Chinese in UK tell their story
NEITHER "SILENT" NOR "INSCRUTABLE".
Anna Chen (left) with Yvonne Foley, whose research into her own family background led her to believe her father was one of Chinese seafarers forcibly repatriated after their wartime service on Britain's Atlantic convoys .
Now we can hear the story of Britain's Chinese on Radio 4, starting Monday next week.
YASMIN Alabhi Brown was writing a while back on the "silence" of Britain's Chinese community, of established citizens fearing for their own respectability after the Morecambe Bay tragedy, rich people ready to collude with the government in calling for stricter immigration control and deportations, and useless unelected "community leaders". Nothing unique there, then.
In fact, some Chinese people, though well-integrated into British society, were ready to speak out, and to organise, over the exploitation of migrant workers which led to the deaths in Morecambe Bay, the misrepresentation in the media, and expose the way immigration restrictions are precisely what strengthens the power of the exploiters and gangmasters, who should be controlled.
Jabez Lam, whom Alabhi-Brown quoted in her Independent article, was able to organise Chinese people on this, as he has on other issues, such as racist attacks, or the developers' threat to London's West End Chinatown. He also raised awareness among trade unions. But at the public meeting over the Morecambe tragedy I went to in St.Anne's Church, Soho, the notable absence were the usual white lefties (must admit I was pleased not to have to brush past the usual cordon of paper sellers).
Anna Chen wasn't altogether surprised. As press officer for the Socialist Alliance (as well as Stop the War Coalition) she was successful both in raising its media profile and hoisting its banner when Chinese people marched over their community being scapegoated for the foot and mouth outbreak. But she came into conflict with the control-freakery of the Socialist Workers Party, which seized and eventually strangled the Alliance.
"The SWP are fond of espousing anti-racist sentiments.
And yet, for example, a District Organiser can insist that because ‘all’ Chinese supposedly work in catering and are therefore atomised, we must all be petit bourgeois: the deadliest insult in the far-Left lexicon apart from ‘fascist’. When I questioned this at a meeting, Rees barked that ‘The Party’ doesn’t do any work with the Chinese because ‘it’s British workers who count, not Chinese’. We apparently experience no racism because ‘the axis of racism is black and white’. "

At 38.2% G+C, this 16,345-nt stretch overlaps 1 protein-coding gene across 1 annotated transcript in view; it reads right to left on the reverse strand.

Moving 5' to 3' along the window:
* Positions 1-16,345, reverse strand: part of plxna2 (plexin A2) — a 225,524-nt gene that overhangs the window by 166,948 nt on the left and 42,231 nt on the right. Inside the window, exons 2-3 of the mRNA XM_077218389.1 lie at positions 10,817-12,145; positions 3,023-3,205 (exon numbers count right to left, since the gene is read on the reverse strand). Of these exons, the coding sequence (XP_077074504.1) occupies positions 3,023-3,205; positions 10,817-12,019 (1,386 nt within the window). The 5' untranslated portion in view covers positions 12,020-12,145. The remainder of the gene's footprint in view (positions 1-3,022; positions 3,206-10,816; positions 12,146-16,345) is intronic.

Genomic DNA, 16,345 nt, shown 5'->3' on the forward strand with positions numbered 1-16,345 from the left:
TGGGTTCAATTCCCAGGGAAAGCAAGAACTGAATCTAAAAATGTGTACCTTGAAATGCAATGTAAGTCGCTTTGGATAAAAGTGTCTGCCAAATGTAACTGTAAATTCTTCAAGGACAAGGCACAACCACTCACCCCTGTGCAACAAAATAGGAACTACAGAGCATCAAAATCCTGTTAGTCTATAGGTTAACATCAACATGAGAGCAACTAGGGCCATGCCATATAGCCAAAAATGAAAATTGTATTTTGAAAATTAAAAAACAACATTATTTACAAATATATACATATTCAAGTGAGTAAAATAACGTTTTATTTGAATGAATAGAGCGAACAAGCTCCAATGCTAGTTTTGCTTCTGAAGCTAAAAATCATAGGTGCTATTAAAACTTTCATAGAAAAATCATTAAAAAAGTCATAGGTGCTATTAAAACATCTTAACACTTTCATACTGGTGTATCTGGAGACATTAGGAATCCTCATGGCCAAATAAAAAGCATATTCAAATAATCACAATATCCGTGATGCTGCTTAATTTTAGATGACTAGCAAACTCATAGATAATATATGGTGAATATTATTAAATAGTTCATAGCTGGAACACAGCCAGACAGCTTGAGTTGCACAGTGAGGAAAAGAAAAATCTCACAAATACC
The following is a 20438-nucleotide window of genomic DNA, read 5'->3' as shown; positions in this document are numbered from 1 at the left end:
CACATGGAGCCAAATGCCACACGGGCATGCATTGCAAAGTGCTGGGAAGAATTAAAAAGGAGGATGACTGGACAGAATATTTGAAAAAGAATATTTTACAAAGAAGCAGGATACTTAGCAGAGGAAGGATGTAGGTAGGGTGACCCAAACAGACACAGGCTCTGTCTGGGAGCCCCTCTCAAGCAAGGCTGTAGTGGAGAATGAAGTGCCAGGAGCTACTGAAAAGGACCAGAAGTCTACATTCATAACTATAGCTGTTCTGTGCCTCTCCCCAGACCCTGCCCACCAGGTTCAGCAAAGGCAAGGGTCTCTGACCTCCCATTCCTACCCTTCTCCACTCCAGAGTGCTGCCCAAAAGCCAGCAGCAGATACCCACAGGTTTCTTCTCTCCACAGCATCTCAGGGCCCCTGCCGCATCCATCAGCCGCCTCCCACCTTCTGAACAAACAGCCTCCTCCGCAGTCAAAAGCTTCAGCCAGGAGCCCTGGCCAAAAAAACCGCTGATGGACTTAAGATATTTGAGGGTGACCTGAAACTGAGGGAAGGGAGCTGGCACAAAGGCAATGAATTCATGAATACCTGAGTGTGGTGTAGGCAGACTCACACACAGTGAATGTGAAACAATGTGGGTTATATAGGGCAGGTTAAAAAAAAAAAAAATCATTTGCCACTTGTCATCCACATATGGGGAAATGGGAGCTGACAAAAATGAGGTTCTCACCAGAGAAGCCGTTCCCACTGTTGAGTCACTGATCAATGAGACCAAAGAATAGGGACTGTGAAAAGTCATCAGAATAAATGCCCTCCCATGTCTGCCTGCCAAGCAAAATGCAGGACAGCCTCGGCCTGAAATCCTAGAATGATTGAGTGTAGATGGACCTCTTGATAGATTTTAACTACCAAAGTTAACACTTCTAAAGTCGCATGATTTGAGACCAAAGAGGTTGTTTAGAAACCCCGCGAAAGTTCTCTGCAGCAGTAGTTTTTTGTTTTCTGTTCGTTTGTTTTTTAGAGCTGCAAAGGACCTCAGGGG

(This was presumably before the SWP met MAB and discovered Islamophobia).
Anyway, as proud of her roots (her dad organised Chinese seafarers into a union) as she is a feisty critical presence in the Left, Anna Chen is also a creative writer, dramatist and actress, and she is using her talent to take the authentic voices of Chinese people into the mainstream media and culture. In the past year she has been around talking to famous and not-so-famous Chinese people in Britain, revisiting the Liverpool streets where her Dad lived, and listening and learning about people's history. I'd say it has the makings of a TV series, but for now starting next week, we can hear it on the Radio. As Anna writes:
I'm presenting a new ten-part series exploring the early history of Chinese people in Britain, a groundbreaking labour of love that has been great fun to make over the past year.
You can listen to it on the BBC Radio website:
Chinese in Britain - BBC Radio 4,
3.45pm weekday afternoons from Monday April 30th 2007
I'll be looking at the lives of the Chinese who came to Britain before the sixties: as sailors, scholars, writers and artists, as well as laundrymen and cooks. It's told largely from the point of view of the Chinese themselves and their descendants, people who have made fascinating interviewees.
1. The First Chinese VIPs
2. The Creation of Chinatown: the myth and the reality
3. From Ship to Shore: experiences of Chinese seamen in Britain
4. Steam and Starch: life in a Chinese laundry
5. Educated in Britain : the history of Chinese students
6. Feet unbound: pioneering Chinese women in Britain
7. Mixed Blessings: growing up half Chinese
8. Artistic Pursuits: stepping out on Britain's cultural landscape
9. Screen Beginnings: the first British Chinese screen actors
10. Peking Duck and Chips: early Chinese restaurants
All programmes will also be available to listen again for a week after broadcast at http://www.bbc.co.uk/radio4
Apologies to all my friends who may have received this more than once.